Freshly calved dairy cows require a high level of energy, protein and minerals in their diet. Feed intake will be low just after calving so it is important that feed offered is of high quality.

Total daily intake will be around 11-12kg in the days after calving, rising steadily by 1.0 to 1.2kg per week for around one month after calving and by 0.5kg per week after that until peak at eight to 10 weeks post calving.

Dr. Joe Patton, a dairy specialist with Teagasc, outlined what you should look for in a dairy ration for spring-calving cows.

When selecting a dairy ration for the spring period it should have a high energy (UFL) content and good quality protein source.

Ingredient make-up:
  • Cereal 1/3;
  • Digestible fibre 1/3;
  • Protein sources 1/3.

This could be maize/hulls/distillers or barley / beet pulp / distillers

Depending on accessibility or availability of grass on the farm may require different levels of crude protein (CP) to be fed.

Joe recommends that a 14% CP ration is suitable for a herd that usually gets a high inclusion of grass in the first rotation. This is suitable for a herd that is grazing twice a day when weather is suitable.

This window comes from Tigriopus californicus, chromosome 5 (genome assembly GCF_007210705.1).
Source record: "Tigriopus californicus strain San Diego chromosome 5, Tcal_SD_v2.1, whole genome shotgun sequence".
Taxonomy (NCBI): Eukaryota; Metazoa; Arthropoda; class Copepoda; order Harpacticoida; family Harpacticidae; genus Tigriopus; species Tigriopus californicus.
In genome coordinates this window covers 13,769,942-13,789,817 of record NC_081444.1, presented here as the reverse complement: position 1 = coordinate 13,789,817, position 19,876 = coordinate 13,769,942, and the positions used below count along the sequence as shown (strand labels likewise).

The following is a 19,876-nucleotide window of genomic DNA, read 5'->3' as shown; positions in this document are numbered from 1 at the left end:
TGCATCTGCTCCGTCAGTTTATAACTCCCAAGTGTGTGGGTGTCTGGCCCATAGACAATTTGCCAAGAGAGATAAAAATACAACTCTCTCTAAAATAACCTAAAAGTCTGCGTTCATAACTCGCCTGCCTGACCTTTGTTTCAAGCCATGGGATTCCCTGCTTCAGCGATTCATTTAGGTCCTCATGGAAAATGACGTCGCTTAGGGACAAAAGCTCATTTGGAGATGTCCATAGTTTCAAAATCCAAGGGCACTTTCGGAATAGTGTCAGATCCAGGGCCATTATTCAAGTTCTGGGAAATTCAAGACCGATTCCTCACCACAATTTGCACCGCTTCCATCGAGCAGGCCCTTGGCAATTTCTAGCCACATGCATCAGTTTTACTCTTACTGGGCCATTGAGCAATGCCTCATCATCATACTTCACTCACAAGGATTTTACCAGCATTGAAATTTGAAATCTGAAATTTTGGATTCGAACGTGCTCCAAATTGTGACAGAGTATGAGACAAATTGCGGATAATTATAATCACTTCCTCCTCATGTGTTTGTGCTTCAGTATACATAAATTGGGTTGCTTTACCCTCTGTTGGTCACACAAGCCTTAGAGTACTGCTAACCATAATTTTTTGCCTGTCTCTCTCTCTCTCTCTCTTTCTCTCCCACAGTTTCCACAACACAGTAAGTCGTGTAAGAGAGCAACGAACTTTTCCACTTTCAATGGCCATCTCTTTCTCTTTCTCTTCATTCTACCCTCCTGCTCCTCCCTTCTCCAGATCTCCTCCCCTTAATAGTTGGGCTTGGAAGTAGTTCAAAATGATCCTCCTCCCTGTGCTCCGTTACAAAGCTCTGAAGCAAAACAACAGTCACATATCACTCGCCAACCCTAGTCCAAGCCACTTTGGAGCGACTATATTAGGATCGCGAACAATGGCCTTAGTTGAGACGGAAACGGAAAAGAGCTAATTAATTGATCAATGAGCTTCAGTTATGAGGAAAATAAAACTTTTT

Whereas, a 16% CP ration may be more relevant for herds that may feed silage for longer. This may include farms that are on heavier soils or where grazing is limited to once a day.

Reducing crude protein content results is a better balance of energy and protein in grazing rations. With high soya prices this year, it is also a means of reducing cost per tonne fed.

Nonetheless, the protein source should be of good quality.


It is also important that minerals are present in any ration for early lactation cows, the ration should include a trace element pack; calcium; phosphorus (P); and salt.

Where a history of copper mineral issues and/or mineral antagonists (Cu:Molybdenum ratio <1.5, Sulphur >0.3%) have been identified, up to 30% of total copper should be included as a more bioavailable (organic) form.

Cal Mag inclusion will be to achieve 60g of total intake. Up to 1.7 times this can be fed over short periods without causing scours.

For example, a 3kg nut could be fed at 5kg for a few days if cows had to be housed.